I really should try to turn this into a series, but homework and other obligations have prevented me from sitting down too long to write about all the weird ways in which the New Testament uses the Old. So, you’re getting my posts when you get them, and I hope for now they’re at least interesting.
I’ve had this recurring theme in my head: the way that Scripture is used by Jesus and the early church is pretty creative … and very weird, by modern evangelical standards. If Matthew had been alive today and used Isaiah 7:14 to “prove” Jesus was virgin-born, we’d say he didn’t really understand how to interpret the text. But, he made this argument two thousand years ago, the church considers it authoritative (and, for the record, so do I), and that’s why we’ve come to see Isaiah’s verse as being a messianic prophecy.
Tonight, another example occurred to me, and this one is attributed to Jesus himself (by, again, Matthew). Our Lord is confronted by the Sadducees on the matter of the Resurrection, a doctrine of which they don’t believe, unlike their counterparts, the Pharisees.
(Tangent: of all of Jesus’ enemies, he appears to have had the most in common with the Pharisees. Many Christians view the world as an “us” and “them” divide, while rarely paying attention to the fact that sometimes, the most dangerous threats of all are the teachers who confess your creed. End of tangent.)
The Sadducees pose a problem for Jesus, one that’s designed to make the prospect of a resurrection sound silly. Jesus, in turn, tells them that they don’t understand the Bible or the power of God. At this juncture, you’d expect him to point to verses in the Old Testament that sound like they’re talking about people being raised from the dead. And Jesus does appeal to a passage, but it’s not the one you’d think:
Jesus answered them, “You are wrong, because you know neither the scriptures nor the power of God. … And as for the resurrection of the dead, have you not read what was said to you by God, ‘I am the God of Abraham, the God of Isaac, and the God of Jacob’? He is God not of the dead, but of the living.” (Matthew 22:23-33)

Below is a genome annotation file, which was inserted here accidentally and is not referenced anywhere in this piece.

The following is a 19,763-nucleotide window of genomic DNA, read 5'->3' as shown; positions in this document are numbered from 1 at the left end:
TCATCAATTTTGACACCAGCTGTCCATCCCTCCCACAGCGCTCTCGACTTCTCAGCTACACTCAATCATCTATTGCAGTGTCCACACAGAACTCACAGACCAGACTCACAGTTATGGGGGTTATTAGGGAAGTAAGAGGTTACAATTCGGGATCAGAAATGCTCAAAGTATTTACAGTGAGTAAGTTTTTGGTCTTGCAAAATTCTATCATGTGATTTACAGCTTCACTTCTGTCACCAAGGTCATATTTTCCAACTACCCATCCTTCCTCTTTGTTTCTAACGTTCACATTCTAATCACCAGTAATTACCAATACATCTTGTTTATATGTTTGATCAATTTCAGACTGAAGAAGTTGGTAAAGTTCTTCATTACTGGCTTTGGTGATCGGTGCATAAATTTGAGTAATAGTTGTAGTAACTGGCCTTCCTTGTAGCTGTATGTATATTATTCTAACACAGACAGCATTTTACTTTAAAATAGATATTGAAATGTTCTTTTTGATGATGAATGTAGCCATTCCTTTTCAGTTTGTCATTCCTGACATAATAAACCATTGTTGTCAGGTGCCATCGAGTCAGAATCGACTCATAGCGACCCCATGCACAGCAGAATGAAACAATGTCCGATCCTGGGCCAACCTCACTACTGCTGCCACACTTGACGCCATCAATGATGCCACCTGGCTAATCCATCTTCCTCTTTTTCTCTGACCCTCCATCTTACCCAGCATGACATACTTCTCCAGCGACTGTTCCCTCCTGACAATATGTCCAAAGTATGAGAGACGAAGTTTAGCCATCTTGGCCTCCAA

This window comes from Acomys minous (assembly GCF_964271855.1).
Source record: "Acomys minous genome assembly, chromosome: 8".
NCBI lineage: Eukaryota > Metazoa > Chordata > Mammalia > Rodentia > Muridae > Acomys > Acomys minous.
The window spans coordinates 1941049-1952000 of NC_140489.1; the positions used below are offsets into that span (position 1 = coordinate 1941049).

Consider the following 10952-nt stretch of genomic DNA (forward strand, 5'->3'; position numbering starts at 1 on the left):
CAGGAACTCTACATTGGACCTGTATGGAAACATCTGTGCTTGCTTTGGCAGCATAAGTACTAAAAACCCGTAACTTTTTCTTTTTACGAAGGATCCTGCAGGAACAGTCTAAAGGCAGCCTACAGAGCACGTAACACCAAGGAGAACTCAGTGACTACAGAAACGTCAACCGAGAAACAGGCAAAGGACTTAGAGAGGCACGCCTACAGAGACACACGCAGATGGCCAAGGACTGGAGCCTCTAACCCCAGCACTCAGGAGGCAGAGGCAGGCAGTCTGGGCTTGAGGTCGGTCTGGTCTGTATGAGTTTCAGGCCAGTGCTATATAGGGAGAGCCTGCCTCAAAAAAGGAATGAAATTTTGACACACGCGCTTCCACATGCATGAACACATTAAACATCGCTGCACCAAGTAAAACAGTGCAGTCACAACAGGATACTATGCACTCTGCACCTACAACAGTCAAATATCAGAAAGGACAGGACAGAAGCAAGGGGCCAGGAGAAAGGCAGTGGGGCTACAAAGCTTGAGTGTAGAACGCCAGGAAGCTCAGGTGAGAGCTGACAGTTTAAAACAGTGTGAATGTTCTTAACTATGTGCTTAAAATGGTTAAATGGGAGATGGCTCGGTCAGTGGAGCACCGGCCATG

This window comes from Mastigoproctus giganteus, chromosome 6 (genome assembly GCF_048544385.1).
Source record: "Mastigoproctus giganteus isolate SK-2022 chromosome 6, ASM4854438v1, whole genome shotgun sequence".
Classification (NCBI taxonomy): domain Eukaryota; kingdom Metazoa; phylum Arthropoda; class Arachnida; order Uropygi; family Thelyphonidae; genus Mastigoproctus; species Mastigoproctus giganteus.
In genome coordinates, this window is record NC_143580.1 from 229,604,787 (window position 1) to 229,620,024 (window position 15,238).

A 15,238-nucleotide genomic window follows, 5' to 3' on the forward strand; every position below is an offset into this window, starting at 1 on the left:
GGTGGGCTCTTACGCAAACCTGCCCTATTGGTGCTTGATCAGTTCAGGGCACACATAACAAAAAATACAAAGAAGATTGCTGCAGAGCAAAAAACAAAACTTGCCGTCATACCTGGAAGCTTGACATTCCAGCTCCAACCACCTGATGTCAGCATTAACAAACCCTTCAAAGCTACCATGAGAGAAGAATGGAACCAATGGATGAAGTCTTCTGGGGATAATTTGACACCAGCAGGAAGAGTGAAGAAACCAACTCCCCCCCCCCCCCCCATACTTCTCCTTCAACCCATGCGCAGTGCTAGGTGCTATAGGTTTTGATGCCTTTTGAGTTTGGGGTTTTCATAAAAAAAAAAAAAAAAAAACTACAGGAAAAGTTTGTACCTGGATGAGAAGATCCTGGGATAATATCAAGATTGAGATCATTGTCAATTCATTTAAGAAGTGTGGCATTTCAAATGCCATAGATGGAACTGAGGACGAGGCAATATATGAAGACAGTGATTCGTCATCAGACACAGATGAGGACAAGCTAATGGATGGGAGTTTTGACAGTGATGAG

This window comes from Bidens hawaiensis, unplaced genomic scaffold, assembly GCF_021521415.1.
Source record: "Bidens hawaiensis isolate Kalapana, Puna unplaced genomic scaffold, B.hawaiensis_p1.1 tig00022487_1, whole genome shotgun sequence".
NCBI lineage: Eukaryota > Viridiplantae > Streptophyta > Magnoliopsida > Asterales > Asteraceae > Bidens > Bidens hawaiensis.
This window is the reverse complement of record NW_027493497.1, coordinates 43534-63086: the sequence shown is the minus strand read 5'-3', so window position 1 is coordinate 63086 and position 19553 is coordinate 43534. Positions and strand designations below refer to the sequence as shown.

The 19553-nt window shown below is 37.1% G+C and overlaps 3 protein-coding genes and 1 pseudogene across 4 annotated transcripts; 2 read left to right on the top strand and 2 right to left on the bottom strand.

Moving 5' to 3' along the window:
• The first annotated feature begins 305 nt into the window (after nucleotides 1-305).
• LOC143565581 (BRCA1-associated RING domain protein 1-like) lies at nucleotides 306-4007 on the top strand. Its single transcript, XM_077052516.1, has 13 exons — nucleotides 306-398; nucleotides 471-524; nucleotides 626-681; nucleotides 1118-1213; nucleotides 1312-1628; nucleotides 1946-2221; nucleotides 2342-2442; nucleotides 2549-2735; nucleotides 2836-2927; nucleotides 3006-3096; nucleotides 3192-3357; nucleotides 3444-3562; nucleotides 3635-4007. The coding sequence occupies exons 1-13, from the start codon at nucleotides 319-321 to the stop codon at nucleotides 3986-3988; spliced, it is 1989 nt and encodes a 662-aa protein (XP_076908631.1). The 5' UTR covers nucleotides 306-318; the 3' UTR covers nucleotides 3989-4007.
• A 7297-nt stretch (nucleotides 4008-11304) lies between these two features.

Now, the likely reason Jesus appealed to Exodus and not, say, Daniel or Ezekiel–two pretty strong contenders for having resurrection passages–is that the Sadducees only accepted the first five books of the Bible as Scripture. They don’t see the other books as “biblical”. For a modern-day comparison, imagine a Catholic trying to convince a Protestant that praying to the saints is biblical on the basis of what they read in 2 Maccabees. Protestants don’t consider that book “biblical” and so they won’t consider the doctrine to be Scripturally based.
So Jesus is playing on the Sadducees’ turf here, but he seems to bend a lot of interpretive rules to make the case. In what world do you read Exodus 3 and come away thinking that this is an argument in favor of resurrection or life after death? There’s nothing in the context to suggest that. God is only affirming His commitment to the agreement he made with Moses’ forefathers. Reading resurrection into this text seems, quite frankly, to be a matter of eisegesis and just bad interpretation.
But Jesus did it, so we accept it.
That’s the thing about studying the early church and the New Testament: you pretty quickly realize that the church, and even the Lord himself, are playing by a different set of rules than we do. So what now?
If anything, I think that should make us shut our mouths from time to time and realize that we are not the first ones to have this book figured out.
We also should be wary of thumbing our noses at church fathers whose interpretations of the Scriptures ranged from creative to nutty. For instance, I think that the “two swords” argument, in which the church and state are said to be two different swords for the world, is kind of ridiculous. But then, by my standards, so is appealing to that passage in Exodus to make a case for the resurrection.
I honestly don’t know where these posts and thoughts are leading me; I’m just writing as I go. But if you have anything to add or corrections to be made, the comments section is yours. In the meantime, I’m going to practice that “shutting my mouth” thing.